The Beach House  (2020) | SHUDDER


It was a privilege to be able to watch this festival contender outside of the festival circuit and in doing so I was given a much more personal experience with the feature, meaning that I was capable of rewatching scenes that I wouldn't have been able to in a theater setting. Before I move forward to the overview of the film, I would like to say up front that the filmmakers involved with this feature represented their skills adroitly within the limitations they had with Unthinkable; basically what I’m saying is that if given a slightly larger scale for future projects, I truly believe that either of the filmmakers involved could create something incredibly special down the road. Now, on to Unthinkable...



Unthinkable is an impressively directed low-budget indie that showcases the finesse and creativity that the duo behind the camera possesses. In Unthinkable, every shot appears to have been filmed with a deep sense of deliberation behind the scenes, making sure that every scene is as polished as it can be. The film is assisted by the sharp editing by editors Andrew Kadikian and Mike Lowther, giving the pacing a pleasantly concurrent flow, even when occasional story issues were to occur. It’s important for me to get the point across that first time directors George Loomis and Elias Talbot should be incredibly proud of the film they’ve created, as well as the prospects this film opens to the eyes of the viewers for future work down the road.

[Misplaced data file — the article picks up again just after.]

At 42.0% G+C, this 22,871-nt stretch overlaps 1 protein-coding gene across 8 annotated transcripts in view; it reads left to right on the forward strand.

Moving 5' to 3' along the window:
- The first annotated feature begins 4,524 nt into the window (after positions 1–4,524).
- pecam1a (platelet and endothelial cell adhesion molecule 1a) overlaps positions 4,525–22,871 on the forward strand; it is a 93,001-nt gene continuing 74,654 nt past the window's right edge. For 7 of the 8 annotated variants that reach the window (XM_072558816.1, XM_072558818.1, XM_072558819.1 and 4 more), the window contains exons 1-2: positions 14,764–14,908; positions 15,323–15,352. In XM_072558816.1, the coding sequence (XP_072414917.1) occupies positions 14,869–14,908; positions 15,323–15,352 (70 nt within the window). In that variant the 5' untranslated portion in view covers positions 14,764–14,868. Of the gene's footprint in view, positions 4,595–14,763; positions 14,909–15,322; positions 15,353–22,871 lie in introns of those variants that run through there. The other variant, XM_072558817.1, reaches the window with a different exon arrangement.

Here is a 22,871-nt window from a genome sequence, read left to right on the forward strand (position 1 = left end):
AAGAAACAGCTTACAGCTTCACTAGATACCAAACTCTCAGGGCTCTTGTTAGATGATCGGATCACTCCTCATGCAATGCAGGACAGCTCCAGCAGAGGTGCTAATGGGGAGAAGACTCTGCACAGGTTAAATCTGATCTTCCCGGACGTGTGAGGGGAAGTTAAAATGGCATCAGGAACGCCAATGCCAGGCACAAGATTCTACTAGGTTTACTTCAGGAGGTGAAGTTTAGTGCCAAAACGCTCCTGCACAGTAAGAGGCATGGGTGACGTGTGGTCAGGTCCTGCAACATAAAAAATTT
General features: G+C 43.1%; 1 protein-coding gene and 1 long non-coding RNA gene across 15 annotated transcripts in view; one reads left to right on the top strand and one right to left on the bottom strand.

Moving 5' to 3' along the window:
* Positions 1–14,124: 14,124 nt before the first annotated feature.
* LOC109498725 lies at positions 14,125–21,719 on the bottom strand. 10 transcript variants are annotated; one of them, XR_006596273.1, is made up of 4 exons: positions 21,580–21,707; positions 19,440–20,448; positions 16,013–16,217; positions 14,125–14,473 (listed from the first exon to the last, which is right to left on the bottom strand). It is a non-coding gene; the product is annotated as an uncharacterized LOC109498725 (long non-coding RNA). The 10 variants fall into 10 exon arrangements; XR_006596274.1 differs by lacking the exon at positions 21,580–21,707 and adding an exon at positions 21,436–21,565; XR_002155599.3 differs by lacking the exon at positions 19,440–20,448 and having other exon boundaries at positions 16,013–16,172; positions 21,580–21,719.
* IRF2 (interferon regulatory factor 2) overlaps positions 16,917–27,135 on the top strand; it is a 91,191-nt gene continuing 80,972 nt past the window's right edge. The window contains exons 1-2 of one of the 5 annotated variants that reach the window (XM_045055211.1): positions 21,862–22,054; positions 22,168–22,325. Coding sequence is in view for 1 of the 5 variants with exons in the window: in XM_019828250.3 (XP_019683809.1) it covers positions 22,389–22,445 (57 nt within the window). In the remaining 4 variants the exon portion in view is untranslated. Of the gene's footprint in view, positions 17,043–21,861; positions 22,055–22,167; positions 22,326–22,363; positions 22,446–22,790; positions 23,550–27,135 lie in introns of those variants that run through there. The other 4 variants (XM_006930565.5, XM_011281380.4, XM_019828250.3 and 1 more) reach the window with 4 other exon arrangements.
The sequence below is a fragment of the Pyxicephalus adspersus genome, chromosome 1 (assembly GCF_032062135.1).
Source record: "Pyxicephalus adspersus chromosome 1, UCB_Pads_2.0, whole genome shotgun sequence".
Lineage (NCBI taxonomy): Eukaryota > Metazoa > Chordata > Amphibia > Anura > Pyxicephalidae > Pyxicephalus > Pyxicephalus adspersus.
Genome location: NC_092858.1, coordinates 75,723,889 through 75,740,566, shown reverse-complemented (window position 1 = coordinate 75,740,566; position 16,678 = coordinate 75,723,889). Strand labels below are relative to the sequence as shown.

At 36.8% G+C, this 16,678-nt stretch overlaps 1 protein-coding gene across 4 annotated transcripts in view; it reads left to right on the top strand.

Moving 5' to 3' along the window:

A young medical student who struggles with detaching himself from his patients is given his hardest challenge to date-- help an unwilling man have faith again. In desperate need of a cardiac donor, Jones must make his newest patient believe in himself and cast all concerns aside about the costly surgery he is being surveyed for. With time together the two build a quick bond and construct an agreement to make the both of them come out successful in the end. An outrageous twist and unfortunate circumstances quickly derail everything Jones has been working for...or so he thinks. Throughout Unthinkable there are multiple character plot holes that can’t really be ignored, such as the father and his link with Syria, the coincidence that the ambassador is from Syria, or the dead animals spread across the home Jones inhabits; these are just a few of the needless questions left unanswered. While the film takes a bit to build with tension, the end result is an intriguing thriller that may not be for some, while managing to hit the nail right on the head for others. The script possesses a fascinating plot guided by the twist at the end to solidify it, however the issues with several characters neglecting situations that happened just scenes prior was a little off putting. An example that comes to mind is when Jones forgets to acknowledge his troubles with alcohol several days prior when questioned about his sobriety. Little things like this within the plot take away from the flow of the direction, as the direction seems to always have a constant majestic dynamic intention, utilizing skills with the camerawork similar to that of more experienced filmmakers.